The user may therefore desire verification systems and methods that are efficient. The user may also want verification systems and methods that allow the user to decide the relative strength of the verification of the web site based on the user's needs.

SUMMARY

This Summary is provided to introduce a selection of concepts in a simplified form that are further described below in the Detailed Description. This Summary is not intended to identify key features or essential features of the claimed subject matter, nor is it intended to be used as an aid in determining the scope of the claimed subject matter.

One aspect relates to a computer system configured to verify a connection to a web site. The computer system includes a user interface programmed to receive a uniform resource locator and a call sign associated with the web site. The computer system also includes a validator module programmed to calculate a hash value based on the uniform resource locator, a public key associated with the web site, and a salt, and the validator being programmed to compare the hash value to the call sign to verify the connection to the web site.

Another aspect relates to method for verifying a connection to a web service, the method including: receiving a call sign; receiving a public key and a salt associated with the web service; calculating a hash value using a uniform resource locator, the public key, and the salt associated with the web service; comparing the hash value to the call sign; and indicating if the hash value matches the call sign.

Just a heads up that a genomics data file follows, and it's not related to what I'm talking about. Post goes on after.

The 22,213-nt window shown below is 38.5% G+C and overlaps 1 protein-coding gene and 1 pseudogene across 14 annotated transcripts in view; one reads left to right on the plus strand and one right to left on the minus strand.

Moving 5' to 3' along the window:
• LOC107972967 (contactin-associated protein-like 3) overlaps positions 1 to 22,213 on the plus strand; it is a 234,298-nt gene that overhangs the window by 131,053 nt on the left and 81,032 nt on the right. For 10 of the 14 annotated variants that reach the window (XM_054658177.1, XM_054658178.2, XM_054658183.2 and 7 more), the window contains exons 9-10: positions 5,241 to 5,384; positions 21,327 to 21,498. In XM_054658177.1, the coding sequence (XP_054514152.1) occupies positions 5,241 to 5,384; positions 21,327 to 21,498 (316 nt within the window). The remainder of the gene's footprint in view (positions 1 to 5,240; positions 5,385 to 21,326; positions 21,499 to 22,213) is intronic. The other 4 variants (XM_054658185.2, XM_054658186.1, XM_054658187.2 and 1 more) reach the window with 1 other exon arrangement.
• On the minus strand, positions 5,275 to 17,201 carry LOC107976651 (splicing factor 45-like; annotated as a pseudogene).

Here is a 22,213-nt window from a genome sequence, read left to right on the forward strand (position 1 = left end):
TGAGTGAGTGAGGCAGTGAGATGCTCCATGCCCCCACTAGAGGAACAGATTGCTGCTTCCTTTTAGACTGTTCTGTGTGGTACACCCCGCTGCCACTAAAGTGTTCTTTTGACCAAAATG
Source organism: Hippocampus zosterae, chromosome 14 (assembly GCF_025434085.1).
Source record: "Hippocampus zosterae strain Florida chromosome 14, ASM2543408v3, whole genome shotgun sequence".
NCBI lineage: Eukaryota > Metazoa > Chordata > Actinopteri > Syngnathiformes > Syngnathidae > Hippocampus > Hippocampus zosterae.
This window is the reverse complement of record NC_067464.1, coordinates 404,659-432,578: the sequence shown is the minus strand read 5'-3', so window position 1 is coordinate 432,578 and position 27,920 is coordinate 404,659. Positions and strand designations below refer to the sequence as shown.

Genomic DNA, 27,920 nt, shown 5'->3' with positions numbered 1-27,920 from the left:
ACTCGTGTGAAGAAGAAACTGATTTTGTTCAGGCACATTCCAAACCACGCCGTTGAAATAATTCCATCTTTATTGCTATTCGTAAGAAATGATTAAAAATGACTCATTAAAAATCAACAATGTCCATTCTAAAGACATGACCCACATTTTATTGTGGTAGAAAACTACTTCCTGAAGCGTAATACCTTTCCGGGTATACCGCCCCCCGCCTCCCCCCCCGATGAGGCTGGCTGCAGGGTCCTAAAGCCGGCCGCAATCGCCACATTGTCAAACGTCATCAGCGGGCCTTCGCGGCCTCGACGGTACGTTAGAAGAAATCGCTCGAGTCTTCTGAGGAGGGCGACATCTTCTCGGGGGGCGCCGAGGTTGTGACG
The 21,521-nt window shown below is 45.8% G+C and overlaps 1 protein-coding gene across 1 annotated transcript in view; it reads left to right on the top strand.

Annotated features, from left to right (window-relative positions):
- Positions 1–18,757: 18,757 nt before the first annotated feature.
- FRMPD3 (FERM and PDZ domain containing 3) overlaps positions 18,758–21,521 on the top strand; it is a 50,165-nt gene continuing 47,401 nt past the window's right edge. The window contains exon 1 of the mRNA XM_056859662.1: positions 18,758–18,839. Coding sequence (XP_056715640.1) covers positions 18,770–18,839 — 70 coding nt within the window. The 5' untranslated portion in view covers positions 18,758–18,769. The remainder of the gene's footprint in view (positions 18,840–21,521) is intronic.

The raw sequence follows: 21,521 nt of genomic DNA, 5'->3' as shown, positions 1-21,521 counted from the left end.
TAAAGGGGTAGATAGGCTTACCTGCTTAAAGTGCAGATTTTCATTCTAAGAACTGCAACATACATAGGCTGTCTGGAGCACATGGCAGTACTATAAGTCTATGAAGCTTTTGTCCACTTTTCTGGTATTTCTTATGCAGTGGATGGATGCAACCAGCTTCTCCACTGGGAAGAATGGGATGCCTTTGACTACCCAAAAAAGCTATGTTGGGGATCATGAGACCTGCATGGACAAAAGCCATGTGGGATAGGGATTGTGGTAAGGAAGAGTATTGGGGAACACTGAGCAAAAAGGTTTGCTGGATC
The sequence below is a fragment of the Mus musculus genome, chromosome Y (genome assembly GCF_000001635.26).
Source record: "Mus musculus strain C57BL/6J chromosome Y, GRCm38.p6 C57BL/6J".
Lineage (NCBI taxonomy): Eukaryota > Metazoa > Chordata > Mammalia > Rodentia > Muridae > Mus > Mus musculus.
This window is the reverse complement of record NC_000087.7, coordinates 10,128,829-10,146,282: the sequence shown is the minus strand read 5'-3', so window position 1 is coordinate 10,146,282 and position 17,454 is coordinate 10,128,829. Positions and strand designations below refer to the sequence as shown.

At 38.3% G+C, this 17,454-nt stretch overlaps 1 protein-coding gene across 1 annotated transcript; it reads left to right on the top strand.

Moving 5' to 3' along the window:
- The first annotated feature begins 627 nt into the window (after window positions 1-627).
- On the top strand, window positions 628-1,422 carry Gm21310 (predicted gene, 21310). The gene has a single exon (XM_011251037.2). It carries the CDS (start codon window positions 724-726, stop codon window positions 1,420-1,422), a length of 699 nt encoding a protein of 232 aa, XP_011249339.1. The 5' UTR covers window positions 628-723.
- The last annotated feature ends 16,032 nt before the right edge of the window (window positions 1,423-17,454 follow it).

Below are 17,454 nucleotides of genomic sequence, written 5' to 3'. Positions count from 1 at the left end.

Yet another aspect relates to method for verifying a connection to a web service, the method including: receiving a uniform resource locator associated with the web service from the user; receiving a public key and a salt associated with the web service; calculating a hash value using the uniform resource indicator, the public key, and the salt; receiving characters of a call sign from a user; indicating if the hash value matches the call sign; and indicating a cryptographic strength based on the characters of the call sign that have been received from the user.

DESCRIPTION OF THE DRAWINGS

Reference will now be made to the accompanying drawings, which are not necessarily drawn to scale, and wherein:

FIG. 1 illustrates an example computing environment in which an embodiment of a computer system is programmed to verify that a desired web site is reached;

FIG. 2 illustrates the example computer system and web site of FIG. 1;

FIG. 3 illustrates an example graphical user interface of the computer system of FIG. 1;

FIG. 4 illustrates a portion of the graphical user interface of FIG. 3;

FIG. 5 illustrates another example graphical user interface of the computer system of FIG. 1;

FIG. 6 illustrates a portion of the graphical user interface of FIG. 5;

FIG. 7 illustrates another view of the graphical user interface of FIG. 5;

FIG. 8 illustrates a portion of the graphical user interface of FIG. 7;

FIG. 9 illustrates another example computing environment in which an embodiment of a rich client is programmed to verify that a desired web service is reached;

FIG. 10 illustrates an example method for using a call sign to verify that a desired web site has been reached; and

FIG. 11 illustrates another example method for using a call sign to verify that a desired web site has been reached.

DETAILED DESCRIPTION